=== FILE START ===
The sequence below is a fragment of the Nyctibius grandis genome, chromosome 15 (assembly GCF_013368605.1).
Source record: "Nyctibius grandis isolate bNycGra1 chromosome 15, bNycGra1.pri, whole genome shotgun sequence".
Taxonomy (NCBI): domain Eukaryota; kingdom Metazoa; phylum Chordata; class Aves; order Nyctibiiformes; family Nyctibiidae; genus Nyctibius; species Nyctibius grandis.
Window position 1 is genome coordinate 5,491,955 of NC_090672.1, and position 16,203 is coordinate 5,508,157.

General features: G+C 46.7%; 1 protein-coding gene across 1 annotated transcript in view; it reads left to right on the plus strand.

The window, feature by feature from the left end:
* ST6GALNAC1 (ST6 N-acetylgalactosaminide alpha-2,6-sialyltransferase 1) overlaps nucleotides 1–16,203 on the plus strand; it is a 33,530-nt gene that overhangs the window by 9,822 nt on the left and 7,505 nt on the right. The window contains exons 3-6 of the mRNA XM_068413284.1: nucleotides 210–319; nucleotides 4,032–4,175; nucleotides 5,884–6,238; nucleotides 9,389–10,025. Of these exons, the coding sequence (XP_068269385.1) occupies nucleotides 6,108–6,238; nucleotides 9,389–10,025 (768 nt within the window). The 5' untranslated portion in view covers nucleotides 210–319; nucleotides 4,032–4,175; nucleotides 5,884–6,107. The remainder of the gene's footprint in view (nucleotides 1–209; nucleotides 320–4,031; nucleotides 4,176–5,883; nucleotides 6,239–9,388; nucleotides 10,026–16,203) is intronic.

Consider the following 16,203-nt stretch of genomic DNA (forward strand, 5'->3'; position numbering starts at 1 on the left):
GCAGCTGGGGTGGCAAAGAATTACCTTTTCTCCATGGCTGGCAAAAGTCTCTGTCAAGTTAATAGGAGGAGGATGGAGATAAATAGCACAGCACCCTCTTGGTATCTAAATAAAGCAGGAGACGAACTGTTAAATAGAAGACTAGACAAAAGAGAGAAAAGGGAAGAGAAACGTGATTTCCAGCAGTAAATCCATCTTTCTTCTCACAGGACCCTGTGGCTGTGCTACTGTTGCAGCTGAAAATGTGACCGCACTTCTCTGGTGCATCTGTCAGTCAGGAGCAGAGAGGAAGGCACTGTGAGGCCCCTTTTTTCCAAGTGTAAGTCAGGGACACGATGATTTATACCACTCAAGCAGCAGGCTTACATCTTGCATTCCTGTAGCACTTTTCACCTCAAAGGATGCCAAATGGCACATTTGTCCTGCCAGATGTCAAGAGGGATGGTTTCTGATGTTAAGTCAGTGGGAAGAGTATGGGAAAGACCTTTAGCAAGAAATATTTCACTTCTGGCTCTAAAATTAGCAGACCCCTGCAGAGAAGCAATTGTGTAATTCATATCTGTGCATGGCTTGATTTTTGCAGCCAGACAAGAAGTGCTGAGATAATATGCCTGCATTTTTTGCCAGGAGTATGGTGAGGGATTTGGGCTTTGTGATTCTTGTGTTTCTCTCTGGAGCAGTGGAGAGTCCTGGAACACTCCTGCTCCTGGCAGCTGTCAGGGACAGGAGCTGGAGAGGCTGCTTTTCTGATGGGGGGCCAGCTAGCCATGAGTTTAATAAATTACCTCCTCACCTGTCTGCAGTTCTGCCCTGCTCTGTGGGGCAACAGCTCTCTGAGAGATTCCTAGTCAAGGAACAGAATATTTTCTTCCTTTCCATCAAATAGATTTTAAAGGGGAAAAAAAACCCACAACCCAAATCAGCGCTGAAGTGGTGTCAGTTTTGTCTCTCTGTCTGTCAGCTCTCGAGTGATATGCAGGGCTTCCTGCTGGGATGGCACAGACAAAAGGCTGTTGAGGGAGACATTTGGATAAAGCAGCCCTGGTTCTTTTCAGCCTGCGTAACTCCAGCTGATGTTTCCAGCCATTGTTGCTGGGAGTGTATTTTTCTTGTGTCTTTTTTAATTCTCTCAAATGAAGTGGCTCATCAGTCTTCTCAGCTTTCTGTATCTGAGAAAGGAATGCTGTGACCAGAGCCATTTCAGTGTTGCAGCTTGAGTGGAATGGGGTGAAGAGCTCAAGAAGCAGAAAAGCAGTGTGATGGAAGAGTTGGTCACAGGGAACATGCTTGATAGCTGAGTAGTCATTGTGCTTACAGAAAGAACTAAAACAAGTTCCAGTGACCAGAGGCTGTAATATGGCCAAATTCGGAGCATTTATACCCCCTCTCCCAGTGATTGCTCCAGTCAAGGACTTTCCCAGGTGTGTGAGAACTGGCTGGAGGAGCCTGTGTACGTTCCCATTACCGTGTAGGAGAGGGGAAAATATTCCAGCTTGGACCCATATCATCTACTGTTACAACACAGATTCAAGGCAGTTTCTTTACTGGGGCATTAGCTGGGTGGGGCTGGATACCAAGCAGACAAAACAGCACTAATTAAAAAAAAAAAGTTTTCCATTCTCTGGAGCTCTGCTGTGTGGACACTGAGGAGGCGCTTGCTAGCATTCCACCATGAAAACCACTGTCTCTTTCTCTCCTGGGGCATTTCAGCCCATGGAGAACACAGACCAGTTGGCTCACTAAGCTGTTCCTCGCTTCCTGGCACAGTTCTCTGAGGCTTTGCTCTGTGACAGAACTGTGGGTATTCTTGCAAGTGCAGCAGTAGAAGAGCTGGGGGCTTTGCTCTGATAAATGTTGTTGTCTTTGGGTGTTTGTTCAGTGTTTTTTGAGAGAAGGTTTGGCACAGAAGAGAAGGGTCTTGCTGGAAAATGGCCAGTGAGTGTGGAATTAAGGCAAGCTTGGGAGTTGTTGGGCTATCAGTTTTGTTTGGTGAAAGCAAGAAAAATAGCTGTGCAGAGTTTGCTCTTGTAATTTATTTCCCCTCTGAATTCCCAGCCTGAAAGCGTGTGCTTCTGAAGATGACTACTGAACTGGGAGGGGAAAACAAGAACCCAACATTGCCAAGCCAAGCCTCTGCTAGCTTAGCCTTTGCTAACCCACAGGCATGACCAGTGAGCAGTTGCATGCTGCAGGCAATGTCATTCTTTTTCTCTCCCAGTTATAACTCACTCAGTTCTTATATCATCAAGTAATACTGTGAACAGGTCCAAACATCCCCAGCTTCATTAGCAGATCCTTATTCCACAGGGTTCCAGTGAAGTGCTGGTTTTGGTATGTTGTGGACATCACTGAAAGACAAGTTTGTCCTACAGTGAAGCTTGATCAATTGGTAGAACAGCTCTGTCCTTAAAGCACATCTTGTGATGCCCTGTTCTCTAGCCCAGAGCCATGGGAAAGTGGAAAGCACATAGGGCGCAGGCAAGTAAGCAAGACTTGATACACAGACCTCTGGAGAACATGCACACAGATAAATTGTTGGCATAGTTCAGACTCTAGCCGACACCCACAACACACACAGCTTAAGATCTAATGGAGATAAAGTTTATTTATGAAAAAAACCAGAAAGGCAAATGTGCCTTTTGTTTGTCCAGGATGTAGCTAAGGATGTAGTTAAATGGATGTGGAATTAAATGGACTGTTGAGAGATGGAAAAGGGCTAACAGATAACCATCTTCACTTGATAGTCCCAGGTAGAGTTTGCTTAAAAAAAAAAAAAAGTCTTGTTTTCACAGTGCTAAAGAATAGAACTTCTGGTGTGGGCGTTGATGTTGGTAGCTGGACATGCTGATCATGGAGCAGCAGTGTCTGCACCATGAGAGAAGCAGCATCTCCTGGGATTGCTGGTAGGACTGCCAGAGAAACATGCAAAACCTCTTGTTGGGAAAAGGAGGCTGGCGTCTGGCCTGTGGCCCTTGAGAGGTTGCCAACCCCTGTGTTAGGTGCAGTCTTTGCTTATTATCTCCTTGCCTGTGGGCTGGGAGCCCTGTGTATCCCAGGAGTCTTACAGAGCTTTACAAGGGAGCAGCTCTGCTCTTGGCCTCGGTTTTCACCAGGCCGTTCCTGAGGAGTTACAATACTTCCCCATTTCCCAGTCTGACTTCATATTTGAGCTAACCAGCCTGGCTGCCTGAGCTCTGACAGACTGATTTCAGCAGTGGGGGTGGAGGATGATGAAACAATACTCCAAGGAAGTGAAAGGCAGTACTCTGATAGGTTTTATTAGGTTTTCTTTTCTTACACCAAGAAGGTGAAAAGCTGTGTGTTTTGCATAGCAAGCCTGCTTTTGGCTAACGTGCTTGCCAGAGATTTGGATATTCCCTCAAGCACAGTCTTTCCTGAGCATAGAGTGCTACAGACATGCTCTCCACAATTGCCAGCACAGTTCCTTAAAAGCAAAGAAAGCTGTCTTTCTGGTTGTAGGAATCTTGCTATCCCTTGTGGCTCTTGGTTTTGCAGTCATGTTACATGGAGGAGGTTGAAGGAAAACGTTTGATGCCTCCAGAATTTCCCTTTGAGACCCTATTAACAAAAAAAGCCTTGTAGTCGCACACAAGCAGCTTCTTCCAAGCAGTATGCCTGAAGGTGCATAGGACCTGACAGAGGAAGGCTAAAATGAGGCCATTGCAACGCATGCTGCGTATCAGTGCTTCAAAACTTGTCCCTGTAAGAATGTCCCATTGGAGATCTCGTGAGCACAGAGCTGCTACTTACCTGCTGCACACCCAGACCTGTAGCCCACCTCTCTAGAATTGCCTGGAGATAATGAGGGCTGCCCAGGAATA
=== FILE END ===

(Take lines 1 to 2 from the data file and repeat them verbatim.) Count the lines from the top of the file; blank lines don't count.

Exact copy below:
The sequence below is a fragment of the Nyctibius grandis genome, chromosome 15 (assembly GCF_013368605.1).
Source record: "Nyctibius grandis isolate bNycGra1 chromosome 15, bNycGra1.pri, whole genome shotgun sequence".